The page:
House Speaker J. Dennis Hastert (R-Ill.) forcefully defended his party against charges of isolationism yesterday, arguing that free trade is the surest way of promoting democracy abroad.
In a speech his aides billed as a major foreign policy statement, Hastert told Chicago civic and business leaders that the Republican Party is committed to defending U.S. security interests when necessary and encouraging overseas commerce.
As House Republicans fight this year to retain their slim majority, they are determined not to let Democrats undermine them in the arena of international affairs. President Clinton and Democrats began attacking the GOP as isolationist last year after the House failed to support the air war in Kosovo and the Senate voted down the Comprehensive Test Ban Treaty.
"Today I want to take on the 'I' word--isolationism--directly," Hastert said in a speech prepared for delivery to the Mid-America Committee. "I believe my party is firmly rooted in a mainstream American tradition that looks upon what President Washington called 'foreign entanglements' with caution and skepticism but is prepared to act when our national interest demands."
Hastert emphasized that Republicans tend to be more supportive of free trade than Democrats--and trade will come to the forefront this session as the House votes on whether to extend China's normal trade relations status as part of that nation's entry into the World Trade Organization.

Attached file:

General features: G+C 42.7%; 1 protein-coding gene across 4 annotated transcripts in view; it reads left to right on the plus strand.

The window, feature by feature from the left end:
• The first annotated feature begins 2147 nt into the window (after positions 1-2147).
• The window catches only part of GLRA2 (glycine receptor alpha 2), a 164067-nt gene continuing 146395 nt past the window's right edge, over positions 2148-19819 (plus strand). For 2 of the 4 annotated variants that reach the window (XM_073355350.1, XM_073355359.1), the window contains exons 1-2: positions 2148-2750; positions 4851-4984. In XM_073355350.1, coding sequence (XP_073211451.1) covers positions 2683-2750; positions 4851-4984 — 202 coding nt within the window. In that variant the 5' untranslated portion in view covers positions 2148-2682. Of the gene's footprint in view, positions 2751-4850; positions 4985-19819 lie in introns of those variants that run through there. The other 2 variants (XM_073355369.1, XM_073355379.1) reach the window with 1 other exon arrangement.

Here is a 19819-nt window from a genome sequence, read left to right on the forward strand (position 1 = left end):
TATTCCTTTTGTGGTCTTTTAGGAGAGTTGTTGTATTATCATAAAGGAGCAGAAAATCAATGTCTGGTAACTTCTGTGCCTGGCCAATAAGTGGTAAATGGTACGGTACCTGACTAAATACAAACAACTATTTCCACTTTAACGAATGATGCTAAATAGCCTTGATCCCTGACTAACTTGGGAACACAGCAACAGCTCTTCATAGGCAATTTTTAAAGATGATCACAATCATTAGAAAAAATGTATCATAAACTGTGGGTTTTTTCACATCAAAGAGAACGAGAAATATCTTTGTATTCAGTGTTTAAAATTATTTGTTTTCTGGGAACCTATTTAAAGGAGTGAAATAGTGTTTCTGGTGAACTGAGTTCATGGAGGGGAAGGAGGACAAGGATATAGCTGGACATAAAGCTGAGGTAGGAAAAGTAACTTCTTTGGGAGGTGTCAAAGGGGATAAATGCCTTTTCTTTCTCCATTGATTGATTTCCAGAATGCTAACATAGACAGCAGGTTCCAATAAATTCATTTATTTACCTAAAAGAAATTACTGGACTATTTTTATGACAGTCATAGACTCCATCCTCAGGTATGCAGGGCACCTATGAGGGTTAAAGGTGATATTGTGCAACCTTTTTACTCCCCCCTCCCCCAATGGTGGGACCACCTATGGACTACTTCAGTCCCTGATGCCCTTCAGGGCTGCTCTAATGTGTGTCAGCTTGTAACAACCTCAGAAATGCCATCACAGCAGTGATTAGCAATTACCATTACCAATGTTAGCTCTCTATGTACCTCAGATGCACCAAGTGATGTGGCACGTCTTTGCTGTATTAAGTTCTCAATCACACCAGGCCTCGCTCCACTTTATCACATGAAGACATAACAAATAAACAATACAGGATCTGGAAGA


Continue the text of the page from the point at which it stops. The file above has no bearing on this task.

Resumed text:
"As an agent for democratic change and economic growth and individual prosperity, trade has no equal," he said. "And when it comes to trade, one must ask, 'Is the Democratic party the true 'isolationist' party in America today?"
In an interview yesterday, Hastert said he believed Republicans "ought to lay out some parameters which we believe in" as they head into a year filled with important foreign policy votes. He said he spoke with Clinton on Sunday about the president's plan to provide more than $1 billion in military and development assistance to Colombia, and said any peace agreement between Israel and Syria would likely include an aid package subject to congressional approval.
Hastert, who has worked on combating drug trafficking for more than five years, said he hoped to reach an agreement with Clinton on Colombian aid because most of America's illegal drugs come from that South American nation.
"We're going to work together so we can try to come back and save Colombia, and it also has ramifications for people in our country," he said.
Hastert said he would welcome any Middle East peace deal, but cautioned that U.S. allies should share the burden in paying for any new economic incentives aimed at Syria and Israel.